Posted on May 9, 2010 By Art Feierman
The Epson PowerLite 85+ was awarded the Best In Classroom Award in our annual Classroom Projector Comparison Report -May 2010.
Update 6-30-11: We recently reviewed the Epson PowerLite 96W, an indirect replacement (with a more advanced feature set) of the 85+. Click here to read the projector review of the new Epson projector, which, like the PowerLite 85+, received our Best In Classroom award, in this year’s Classroom Projector Comparison Report.
Epson has designed yet another great projector for both conference rooms and classrooms. The Epson PowerLite 85+ is in the moderately bright category with a specified light output of 2600 lumens. What is uncommon is Epson’s claim that not only does it project white light at 2600 lumens, but it also projects colored light at 2600 lumens. In our section called Image Quality we will test and explore the claims to see how close to accurate they are. Most projectors do not put out the specified light shown in the specs so it will be interesting to see how this unit performs.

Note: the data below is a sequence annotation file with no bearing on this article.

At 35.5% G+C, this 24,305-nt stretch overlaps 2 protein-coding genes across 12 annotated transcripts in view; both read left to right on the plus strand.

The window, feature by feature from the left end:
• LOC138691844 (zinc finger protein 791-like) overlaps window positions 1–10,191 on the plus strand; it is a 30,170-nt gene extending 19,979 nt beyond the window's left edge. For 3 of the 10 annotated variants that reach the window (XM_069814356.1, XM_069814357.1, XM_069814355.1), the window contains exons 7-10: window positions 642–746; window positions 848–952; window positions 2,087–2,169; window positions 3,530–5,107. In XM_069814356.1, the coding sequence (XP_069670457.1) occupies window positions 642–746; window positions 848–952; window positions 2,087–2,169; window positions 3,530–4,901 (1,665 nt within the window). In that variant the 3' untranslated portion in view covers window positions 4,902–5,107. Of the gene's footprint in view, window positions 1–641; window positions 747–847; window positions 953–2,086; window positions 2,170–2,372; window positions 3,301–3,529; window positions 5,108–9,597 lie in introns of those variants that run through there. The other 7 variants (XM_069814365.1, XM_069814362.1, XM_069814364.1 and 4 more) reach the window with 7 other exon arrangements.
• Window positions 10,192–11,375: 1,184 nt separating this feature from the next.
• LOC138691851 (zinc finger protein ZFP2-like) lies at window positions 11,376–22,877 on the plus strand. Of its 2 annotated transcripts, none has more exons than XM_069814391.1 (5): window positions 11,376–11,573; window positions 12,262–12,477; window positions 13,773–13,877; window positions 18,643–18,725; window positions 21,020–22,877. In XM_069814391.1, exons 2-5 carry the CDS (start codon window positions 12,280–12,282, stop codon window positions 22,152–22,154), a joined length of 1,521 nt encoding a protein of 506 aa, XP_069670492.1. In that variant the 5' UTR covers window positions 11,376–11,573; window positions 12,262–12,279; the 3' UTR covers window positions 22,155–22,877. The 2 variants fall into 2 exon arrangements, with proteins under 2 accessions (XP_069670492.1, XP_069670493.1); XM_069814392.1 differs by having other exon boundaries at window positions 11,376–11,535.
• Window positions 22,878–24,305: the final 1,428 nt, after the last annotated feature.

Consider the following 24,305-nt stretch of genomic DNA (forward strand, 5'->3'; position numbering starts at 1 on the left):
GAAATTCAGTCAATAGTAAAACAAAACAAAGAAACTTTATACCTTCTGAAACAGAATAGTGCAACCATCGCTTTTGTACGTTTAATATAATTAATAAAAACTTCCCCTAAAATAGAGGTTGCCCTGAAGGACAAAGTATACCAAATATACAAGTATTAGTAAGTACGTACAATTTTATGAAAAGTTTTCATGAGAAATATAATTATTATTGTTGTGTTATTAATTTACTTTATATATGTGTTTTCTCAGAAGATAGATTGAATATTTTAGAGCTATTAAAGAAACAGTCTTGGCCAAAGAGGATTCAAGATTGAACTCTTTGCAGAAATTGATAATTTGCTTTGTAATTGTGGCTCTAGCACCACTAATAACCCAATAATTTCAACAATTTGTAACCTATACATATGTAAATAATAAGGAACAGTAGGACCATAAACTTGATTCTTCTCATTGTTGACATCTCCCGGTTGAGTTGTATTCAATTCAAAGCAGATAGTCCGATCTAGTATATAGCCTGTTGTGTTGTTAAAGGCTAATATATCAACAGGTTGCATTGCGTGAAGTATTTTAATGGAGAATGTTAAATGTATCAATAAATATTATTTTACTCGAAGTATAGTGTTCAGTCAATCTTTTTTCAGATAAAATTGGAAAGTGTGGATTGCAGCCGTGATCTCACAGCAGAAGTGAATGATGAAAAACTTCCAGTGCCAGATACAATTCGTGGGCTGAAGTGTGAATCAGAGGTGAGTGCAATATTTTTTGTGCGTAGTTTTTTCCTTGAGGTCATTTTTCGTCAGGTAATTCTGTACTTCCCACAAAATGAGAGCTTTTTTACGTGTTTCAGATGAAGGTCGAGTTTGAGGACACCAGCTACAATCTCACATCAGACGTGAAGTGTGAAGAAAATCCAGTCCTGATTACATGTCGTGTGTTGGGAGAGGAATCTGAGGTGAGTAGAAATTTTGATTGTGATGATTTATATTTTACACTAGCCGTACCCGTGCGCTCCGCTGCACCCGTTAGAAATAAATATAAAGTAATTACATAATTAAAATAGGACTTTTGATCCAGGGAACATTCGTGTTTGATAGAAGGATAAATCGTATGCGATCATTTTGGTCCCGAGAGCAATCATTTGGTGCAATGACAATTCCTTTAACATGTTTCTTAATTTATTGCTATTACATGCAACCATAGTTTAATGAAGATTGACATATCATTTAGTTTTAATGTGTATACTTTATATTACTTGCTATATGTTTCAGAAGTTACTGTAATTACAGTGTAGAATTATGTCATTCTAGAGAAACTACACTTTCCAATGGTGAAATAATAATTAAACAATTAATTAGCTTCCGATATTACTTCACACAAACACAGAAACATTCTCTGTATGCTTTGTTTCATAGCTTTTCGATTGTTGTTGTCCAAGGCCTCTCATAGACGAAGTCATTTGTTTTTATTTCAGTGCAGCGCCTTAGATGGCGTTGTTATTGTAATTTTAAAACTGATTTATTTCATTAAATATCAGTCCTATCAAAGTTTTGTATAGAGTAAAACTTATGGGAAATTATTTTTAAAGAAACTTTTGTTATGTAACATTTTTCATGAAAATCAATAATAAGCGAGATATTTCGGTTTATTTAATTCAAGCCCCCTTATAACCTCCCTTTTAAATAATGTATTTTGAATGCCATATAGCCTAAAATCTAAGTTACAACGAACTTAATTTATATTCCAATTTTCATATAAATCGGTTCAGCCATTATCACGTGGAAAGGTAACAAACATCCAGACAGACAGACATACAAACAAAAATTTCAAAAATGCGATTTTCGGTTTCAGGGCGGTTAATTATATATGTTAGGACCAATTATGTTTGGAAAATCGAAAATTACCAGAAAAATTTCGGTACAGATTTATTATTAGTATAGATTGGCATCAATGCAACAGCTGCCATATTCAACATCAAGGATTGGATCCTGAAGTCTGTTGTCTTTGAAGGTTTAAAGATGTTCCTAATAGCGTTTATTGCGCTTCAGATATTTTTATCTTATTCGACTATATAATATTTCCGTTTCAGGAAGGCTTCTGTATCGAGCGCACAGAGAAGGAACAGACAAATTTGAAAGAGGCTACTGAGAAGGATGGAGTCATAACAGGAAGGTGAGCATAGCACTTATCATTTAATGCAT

Maintenance is a breeze with the Epson PowerLite 85+. Epson, realizing schools with potentially large numbers of projectors would need a very cost effective way to maintain their AV equipment, designed the projector to be easy to maintain. The lamp is easily cleaned without the use of any tools. Simply pull the filter out, vacuum or replace and you are done. Basically, anyone near the projector could handle it. The lamp is replaceable from the top of the projector. So if ceiling mounted. A screwdriver is all it will take to open the hatch and place in a new lamp. And with its long life lamp, replacement won’t be necessary for quite a long time.
The projectors native resolution of XGA (1024×768) makes it more than capable in your typical K-12 or University environment. It will work equally well in a vocational environment, but depending on what you are teaching, if you need a machine to do higher resolutions for many hours each day, I would recommend looking at a projector that has a higher native resolution. Classroom environments that teach CAD or other engineering software that usually requires a lot of screen real estate might find XGA to not provide the space for all the buttons and interface elements.
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